Hunting rules for the parks will not change because of this law. Currently, hunting is allowed in cordoned-off locations in 42 parks, but only after the peak tourist season.
Barna said visitors do need to be aware of the changes in laws across state lines within the parks. For instance, Yellowstone crosses into Wyoming, Montana and Idaho, which all have differing gun laws.
While some visitors might be apprehensive to visit the parks now, Barna pointed out that others who have stayed away because of the gun restrictions might now be more willing to visit.
Arulanandam said the NRA lobbied for the change for seven or eight years. The measure gained momentum after 2008 when the Supreme Court struck down a handgun ban in Washington, D.C., and declared that individuals have a constitutional right to possess firearms for self-defense and other purposes.
The national park gun law change was included in an amendment to the Credit Cardholders' Bill of Rights Act of 2009, authored by Senator Tom Coburn, R-Okla., and signed into law by President Obama on May 22, 2009.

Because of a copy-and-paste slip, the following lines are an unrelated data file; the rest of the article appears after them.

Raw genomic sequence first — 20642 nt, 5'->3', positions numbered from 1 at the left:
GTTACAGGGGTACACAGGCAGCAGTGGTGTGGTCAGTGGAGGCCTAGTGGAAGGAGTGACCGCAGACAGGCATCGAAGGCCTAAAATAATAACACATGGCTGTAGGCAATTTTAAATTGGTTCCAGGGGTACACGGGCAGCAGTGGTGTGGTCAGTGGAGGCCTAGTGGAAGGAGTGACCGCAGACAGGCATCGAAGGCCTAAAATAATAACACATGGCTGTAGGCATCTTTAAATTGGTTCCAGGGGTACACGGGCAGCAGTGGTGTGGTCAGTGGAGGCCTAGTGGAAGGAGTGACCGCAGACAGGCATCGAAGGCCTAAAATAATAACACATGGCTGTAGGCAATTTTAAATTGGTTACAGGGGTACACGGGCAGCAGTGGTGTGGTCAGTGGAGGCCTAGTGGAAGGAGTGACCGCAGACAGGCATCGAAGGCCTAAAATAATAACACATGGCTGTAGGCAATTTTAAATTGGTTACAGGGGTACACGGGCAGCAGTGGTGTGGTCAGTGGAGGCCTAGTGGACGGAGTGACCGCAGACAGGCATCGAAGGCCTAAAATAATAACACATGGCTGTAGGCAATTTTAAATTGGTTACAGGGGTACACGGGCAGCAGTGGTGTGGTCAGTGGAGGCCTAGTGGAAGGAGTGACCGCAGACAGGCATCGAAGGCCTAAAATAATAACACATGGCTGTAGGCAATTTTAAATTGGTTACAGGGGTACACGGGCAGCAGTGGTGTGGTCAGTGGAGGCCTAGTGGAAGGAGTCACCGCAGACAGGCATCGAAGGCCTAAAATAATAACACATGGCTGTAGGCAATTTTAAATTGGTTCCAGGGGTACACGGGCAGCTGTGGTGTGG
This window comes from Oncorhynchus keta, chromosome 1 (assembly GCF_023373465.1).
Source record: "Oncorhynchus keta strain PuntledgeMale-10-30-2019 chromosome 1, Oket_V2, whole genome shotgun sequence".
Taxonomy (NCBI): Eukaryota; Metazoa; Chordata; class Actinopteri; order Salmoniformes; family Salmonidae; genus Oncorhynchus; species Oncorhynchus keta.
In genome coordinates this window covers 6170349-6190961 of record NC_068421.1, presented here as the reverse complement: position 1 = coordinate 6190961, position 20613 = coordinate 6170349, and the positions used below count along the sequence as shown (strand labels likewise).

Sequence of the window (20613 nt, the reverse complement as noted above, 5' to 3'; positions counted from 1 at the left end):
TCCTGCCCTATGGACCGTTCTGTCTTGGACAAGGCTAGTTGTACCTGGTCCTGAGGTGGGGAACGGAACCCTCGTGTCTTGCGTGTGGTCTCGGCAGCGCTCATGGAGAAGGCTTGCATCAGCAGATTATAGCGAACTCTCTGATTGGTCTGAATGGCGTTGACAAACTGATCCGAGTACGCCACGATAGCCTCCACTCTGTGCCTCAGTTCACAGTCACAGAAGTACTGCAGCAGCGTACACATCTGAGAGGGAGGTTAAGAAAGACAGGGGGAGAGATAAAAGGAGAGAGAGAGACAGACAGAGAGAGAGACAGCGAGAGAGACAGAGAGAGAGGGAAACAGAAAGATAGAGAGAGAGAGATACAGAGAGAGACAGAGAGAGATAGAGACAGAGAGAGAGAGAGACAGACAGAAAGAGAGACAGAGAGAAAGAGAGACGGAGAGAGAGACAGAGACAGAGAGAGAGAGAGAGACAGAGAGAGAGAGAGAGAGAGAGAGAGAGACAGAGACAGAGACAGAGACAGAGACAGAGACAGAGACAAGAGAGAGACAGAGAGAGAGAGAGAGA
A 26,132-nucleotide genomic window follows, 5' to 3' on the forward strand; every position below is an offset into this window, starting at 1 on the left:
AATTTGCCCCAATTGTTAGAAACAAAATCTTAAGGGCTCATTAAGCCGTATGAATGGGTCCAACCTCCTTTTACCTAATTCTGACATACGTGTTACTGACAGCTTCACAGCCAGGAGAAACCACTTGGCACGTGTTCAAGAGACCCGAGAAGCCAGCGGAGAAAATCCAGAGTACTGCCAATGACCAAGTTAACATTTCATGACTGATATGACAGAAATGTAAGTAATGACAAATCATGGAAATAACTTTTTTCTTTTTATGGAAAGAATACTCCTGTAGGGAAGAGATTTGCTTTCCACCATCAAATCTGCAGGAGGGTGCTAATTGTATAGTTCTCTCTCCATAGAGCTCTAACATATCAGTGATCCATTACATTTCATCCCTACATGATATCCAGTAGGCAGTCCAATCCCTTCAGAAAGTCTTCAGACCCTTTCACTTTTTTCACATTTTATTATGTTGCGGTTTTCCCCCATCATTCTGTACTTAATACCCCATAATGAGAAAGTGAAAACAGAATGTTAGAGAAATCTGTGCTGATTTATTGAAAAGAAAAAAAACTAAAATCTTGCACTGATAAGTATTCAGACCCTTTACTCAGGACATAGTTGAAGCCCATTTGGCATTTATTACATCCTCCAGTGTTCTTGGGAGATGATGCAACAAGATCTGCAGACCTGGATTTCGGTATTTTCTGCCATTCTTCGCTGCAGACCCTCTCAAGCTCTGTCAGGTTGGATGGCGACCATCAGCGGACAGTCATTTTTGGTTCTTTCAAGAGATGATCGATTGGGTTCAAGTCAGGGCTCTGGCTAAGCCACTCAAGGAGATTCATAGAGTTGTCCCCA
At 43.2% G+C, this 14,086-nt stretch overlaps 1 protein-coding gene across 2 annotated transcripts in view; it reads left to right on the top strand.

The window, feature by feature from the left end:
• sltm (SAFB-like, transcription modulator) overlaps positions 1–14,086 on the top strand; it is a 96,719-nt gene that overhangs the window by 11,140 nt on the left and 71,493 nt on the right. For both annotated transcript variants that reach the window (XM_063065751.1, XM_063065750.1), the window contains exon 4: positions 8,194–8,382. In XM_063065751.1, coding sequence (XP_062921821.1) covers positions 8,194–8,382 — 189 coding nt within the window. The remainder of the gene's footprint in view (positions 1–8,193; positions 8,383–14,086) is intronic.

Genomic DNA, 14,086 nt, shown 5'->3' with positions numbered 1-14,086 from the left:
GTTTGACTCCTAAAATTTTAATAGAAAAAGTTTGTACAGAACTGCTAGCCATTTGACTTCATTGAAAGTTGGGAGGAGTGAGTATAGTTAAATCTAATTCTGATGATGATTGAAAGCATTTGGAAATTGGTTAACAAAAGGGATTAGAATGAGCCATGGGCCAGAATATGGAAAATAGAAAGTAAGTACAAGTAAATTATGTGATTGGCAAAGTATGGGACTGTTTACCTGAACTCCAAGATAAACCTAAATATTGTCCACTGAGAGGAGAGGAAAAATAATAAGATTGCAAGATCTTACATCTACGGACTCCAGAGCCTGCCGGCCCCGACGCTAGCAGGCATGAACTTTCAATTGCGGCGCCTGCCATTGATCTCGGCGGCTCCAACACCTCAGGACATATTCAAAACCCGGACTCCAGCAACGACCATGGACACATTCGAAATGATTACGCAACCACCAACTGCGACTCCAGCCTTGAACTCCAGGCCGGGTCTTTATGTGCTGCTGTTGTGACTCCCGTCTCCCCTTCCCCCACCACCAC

"We think wherever Teddy Roosevelt is, he's got to be rolling his eyes and shaking his head, said Peter Hamm, communications director of the Brady Campaign to Prevent Gun Violence. "The national parks are places of solitude and quiet and places to get away from the large number of firearms they are already seeing in society."
The Brady Campaign sued the government to block the rules change. The courts initially sided with the Brady campaign before Congress passed a law overturning that decision.